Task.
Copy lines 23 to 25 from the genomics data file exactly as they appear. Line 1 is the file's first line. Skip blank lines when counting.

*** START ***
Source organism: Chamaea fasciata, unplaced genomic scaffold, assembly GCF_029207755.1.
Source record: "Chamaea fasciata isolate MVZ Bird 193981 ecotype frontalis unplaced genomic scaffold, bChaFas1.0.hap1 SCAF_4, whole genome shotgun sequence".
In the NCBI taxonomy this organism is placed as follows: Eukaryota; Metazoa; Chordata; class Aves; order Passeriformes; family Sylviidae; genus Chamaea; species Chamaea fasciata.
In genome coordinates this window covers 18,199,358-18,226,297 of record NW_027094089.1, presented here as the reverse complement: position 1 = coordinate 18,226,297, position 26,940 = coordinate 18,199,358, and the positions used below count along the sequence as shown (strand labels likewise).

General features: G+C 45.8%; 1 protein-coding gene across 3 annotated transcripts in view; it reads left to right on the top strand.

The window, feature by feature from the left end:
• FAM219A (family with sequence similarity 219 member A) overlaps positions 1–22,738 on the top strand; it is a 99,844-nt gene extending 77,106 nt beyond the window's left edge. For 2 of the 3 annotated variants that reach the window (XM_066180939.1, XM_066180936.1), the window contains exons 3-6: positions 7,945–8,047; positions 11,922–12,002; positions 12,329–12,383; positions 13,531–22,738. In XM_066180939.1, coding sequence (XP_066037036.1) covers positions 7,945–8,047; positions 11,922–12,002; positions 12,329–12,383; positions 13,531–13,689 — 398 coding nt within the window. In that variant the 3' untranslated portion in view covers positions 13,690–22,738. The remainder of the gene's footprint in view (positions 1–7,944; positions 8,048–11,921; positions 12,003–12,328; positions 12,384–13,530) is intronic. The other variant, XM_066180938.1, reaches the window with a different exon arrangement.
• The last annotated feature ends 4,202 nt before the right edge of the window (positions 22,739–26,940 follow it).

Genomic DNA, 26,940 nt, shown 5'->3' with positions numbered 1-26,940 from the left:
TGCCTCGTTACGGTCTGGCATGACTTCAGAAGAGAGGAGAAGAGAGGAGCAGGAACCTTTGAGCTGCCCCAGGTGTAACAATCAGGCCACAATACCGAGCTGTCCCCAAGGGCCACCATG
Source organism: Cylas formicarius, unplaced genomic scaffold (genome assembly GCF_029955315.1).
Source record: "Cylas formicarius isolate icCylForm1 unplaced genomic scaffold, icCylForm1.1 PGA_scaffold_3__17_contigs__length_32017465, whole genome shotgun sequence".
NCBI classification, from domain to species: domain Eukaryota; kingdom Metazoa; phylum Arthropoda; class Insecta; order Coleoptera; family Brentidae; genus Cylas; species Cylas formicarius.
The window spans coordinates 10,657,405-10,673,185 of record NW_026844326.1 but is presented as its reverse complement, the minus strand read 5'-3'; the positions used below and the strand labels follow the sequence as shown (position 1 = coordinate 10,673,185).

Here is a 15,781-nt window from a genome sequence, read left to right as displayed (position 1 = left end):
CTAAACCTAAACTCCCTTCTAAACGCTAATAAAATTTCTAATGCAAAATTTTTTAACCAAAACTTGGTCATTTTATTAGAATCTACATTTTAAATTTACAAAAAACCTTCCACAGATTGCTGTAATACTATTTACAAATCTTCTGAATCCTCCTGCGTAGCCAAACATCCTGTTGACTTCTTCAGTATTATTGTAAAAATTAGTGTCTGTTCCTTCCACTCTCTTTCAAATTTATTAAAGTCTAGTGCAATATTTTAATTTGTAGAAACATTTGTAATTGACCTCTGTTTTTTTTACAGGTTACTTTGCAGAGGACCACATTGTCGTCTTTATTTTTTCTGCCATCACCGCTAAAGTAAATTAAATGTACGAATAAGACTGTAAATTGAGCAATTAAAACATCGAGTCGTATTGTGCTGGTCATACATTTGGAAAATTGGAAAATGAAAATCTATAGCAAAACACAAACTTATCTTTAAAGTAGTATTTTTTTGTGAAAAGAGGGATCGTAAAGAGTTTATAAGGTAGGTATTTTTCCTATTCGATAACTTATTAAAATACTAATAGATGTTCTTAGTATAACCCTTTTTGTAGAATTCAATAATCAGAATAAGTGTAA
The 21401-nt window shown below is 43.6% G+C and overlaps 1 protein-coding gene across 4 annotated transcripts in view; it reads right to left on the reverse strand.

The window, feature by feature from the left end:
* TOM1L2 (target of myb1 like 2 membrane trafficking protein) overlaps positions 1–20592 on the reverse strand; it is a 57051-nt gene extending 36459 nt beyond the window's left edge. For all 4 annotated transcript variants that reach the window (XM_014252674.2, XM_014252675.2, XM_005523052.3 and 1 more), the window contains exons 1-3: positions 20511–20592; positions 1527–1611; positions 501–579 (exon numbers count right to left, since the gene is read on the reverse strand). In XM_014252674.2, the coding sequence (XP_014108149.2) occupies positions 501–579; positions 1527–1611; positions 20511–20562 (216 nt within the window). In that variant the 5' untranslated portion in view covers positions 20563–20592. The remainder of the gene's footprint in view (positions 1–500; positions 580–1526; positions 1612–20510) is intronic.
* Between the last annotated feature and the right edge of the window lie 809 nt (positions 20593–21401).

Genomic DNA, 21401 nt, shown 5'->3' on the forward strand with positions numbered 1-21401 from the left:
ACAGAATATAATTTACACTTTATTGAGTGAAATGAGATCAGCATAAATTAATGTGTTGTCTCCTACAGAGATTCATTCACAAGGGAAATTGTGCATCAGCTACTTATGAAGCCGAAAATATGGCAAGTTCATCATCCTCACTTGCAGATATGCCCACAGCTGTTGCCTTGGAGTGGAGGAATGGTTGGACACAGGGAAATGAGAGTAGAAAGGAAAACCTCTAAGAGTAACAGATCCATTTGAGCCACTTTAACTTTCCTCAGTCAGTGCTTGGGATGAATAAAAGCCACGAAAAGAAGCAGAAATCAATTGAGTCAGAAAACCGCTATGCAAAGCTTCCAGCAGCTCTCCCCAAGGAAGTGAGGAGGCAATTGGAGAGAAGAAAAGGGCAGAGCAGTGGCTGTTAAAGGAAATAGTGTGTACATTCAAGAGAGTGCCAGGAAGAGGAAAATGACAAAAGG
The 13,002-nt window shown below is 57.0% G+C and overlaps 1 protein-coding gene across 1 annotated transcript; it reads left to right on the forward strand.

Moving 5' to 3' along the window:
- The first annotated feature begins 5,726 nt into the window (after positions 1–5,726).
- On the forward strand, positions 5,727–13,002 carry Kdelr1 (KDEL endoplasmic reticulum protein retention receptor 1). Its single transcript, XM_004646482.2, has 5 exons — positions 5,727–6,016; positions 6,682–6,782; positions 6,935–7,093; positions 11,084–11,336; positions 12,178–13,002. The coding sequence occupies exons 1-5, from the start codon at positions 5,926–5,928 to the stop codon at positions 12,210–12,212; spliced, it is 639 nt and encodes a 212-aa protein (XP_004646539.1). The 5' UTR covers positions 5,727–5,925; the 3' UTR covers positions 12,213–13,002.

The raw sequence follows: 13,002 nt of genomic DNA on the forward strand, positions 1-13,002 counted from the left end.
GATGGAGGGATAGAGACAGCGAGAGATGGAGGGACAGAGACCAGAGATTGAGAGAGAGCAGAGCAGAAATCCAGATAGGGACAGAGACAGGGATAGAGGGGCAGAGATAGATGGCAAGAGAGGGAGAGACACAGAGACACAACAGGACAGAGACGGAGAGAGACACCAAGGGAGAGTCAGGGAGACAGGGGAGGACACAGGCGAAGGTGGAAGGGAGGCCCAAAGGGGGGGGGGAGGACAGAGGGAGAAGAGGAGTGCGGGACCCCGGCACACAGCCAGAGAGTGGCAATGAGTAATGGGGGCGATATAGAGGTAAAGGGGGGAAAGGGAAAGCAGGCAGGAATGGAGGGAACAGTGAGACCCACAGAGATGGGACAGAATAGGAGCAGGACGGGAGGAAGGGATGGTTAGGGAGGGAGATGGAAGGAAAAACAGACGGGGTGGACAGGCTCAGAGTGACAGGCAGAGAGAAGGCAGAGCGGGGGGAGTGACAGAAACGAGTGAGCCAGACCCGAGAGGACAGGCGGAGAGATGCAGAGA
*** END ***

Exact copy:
The 13,002-nt window shown below is 57.0% G+C and overlaps 1 protein-coding gene across 1 annotated transcript; it reads left to right on the forward strand.

Moving 5' to 3' along the window:
- The first annotated feature begins 5,726 nt into the window (after positions 1–5,726).